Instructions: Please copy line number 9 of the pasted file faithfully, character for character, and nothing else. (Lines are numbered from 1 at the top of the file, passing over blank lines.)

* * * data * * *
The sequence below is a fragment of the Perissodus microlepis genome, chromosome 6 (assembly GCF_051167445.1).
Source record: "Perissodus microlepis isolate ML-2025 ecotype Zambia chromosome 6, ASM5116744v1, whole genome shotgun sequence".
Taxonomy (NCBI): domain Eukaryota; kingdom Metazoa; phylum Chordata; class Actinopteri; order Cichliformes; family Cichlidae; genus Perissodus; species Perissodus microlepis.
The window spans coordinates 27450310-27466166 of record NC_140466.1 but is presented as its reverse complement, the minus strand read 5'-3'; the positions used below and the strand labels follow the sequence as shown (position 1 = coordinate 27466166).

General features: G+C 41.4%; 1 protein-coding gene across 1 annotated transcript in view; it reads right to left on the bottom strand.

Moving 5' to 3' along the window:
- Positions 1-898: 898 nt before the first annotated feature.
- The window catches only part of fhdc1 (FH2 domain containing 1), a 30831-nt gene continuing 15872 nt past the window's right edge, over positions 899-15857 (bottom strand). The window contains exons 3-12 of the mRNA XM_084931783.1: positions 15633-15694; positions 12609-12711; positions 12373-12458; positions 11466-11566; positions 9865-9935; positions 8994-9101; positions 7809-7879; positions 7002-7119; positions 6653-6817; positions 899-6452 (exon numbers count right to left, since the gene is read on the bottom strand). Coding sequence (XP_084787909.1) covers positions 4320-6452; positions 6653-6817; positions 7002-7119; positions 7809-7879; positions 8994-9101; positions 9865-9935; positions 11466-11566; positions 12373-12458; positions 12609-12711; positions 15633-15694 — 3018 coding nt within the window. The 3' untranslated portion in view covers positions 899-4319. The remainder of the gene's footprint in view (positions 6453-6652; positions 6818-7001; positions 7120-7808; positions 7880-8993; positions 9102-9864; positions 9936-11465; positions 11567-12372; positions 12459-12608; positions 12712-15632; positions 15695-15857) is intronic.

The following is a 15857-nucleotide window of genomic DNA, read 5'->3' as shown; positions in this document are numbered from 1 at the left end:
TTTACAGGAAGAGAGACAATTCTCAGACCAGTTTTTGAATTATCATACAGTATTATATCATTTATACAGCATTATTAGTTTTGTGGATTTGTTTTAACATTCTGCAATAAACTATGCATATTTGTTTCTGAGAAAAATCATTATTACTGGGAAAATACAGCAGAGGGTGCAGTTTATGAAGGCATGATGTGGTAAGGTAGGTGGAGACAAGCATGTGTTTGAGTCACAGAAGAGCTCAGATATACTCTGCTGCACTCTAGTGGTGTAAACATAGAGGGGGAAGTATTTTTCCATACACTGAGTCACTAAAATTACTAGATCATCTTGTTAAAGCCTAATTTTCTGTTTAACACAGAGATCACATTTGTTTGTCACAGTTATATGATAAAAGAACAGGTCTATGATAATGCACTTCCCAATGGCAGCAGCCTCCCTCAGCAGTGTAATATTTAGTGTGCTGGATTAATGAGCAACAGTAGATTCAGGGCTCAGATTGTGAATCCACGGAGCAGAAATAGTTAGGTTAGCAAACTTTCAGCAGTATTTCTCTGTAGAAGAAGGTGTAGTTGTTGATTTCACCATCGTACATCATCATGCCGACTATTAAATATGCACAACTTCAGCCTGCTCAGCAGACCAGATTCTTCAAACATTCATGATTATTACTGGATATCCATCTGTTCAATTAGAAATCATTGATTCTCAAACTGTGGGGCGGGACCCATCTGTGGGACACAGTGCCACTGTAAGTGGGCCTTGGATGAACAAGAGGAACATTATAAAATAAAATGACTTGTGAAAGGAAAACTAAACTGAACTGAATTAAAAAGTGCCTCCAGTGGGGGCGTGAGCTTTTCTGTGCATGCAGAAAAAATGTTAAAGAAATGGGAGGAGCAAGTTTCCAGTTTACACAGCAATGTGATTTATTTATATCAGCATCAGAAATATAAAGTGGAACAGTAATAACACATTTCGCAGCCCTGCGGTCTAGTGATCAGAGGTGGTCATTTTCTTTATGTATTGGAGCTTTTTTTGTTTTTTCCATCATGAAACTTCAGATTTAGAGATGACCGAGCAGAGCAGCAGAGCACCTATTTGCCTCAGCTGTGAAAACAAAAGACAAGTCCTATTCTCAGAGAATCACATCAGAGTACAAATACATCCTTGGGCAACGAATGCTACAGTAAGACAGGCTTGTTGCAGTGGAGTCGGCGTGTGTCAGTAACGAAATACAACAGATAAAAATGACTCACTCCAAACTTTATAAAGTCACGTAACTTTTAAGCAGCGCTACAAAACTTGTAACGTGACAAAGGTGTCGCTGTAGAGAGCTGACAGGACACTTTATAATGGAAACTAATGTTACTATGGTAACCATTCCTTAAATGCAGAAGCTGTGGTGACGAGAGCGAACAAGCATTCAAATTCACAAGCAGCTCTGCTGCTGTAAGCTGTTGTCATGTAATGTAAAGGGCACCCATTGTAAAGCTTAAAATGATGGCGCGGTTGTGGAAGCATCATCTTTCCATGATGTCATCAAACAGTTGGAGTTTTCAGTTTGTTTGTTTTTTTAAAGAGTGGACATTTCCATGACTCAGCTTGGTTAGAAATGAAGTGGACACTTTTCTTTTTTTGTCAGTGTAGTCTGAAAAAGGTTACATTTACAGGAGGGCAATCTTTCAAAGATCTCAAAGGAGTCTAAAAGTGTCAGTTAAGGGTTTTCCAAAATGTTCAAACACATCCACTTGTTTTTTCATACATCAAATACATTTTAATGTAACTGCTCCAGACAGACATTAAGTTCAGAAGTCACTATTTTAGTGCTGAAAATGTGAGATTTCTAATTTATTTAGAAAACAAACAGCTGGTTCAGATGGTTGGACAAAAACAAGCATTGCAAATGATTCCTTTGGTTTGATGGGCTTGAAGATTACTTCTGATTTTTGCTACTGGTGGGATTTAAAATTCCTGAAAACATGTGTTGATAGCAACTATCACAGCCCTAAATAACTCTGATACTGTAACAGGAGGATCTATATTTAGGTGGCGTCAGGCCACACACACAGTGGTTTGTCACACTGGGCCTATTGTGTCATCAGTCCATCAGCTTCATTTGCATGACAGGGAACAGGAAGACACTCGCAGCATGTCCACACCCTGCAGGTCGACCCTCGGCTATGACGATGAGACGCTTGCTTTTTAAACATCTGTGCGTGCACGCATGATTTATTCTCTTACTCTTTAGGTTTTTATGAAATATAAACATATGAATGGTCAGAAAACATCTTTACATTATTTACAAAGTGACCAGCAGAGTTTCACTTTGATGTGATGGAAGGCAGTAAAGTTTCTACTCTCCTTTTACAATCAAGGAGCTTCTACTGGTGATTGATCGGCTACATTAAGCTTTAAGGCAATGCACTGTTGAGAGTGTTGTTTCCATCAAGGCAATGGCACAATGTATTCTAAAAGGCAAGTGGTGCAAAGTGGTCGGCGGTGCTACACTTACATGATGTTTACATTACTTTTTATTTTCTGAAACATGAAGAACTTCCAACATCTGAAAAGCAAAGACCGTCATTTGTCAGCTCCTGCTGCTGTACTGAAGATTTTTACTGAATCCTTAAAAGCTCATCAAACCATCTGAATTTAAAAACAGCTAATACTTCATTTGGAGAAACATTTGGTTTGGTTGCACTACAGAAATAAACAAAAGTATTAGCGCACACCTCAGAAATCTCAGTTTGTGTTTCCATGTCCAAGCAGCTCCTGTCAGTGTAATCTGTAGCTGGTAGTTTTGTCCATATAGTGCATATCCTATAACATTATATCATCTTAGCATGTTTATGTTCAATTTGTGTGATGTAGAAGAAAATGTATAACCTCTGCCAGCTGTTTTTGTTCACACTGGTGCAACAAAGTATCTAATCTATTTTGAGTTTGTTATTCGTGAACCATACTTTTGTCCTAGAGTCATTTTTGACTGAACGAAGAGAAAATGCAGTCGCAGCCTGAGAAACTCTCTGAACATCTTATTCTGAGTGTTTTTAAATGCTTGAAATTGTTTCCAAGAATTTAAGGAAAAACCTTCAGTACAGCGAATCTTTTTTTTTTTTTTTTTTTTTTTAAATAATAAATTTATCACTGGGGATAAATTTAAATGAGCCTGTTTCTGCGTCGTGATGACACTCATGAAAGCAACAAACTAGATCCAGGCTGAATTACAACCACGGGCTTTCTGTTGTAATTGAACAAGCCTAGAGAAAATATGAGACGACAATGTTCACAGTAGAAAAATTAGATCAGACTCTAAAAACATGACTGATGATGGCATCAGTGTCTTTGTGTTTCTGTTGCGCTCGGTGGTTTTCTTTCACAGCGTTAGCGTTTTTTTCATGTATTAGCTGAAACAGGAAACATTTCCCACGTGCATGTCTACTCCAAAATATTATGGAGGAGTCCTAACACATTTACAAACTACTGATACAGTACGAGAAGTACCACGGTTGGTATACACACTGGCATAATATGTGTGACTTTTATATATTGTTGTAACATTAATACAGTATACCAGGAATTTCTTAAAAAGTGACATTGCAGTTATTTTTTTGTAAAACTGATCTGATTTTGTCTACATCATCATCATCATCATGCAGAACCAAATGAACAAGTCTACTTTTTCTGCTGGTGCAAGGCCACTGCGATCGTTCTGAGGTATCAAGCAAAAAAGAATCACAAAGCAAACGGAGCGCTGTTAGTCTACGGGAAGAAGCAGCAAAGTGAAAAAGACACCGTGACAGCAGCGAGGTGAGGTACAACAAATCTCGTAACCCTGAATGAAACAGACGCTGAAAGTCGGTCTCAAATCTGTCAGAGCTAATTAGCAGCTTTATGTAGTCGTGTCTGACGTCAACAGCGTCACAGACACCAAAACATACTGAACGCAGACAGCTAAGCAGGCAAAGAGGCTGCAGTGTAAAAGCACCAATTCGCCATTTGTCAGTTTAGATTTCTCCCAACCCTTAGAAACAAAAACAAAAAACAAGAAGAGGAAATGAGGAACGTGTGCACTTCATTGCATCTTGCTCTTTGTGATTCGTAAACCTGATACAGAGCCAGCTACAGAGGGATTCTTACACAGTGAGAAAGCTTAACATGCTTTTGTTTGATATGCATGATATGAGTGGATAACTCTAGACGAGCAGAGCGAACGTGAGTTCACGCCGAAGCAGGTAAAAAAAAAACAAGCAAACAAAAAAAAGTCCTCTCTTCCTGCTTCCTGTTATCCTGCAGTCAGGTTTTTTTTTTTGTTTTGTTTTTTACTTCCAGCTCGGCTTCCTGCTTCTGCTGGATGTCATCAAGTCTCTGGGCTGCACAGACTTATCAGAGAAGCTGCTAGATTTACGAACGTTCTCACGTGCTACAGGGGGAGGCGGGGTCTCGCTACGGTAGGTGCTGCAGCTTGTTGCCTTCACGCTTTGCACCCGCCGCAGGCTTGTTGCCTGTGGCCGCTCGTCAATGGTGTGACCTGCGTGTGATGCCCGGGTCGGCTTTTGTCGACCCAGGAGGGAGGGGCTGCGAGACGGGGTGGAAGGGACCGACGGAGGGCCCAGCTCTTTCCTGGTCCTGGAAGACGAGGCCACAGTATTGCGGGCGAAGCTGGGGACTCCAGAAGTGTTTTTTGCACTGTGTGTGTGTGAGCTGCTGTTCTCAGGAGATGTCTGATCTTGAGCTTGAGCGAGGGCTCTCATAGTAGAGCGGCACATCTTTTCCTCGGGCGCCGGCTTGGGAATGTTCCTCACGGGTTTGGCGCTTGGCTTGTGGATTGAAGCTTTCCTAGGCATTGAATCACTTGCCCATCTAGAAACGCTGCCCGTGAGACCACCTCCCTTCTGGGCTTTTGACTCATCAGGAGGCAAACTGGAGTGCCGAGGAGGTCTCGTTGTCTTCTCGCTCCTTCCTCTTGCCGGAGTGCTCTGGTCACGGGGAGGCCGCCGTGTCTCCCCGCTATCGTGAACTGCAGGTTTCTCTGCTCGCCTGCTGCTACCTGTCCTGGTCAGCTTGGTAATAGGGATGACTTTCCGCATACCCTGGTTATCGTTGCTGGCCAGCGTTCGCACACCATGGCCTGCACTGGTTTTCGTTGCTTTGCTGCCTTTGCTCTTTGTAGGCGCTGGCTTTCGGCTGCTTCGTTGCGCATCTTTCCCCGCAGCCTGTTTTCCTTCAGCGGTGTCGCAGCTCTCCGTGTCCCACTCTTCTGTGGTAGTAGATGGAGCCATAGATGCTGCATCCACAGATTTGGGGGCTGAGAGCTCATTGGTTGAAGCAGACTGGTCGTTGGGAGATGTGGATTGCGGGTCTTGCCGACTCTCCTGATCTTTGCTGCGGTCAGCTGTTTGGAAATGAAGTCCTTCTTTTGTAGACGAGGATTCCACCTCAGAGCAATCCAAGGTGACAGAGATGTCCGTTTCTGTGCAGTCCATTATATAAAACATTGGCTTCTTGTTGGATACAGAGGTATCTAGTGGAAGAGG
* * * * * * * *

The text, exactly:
The following is a 15857-nucleotide window of genomic DNA, read 5'->3' as shown; positions in this document are numbered from 1 at the left end: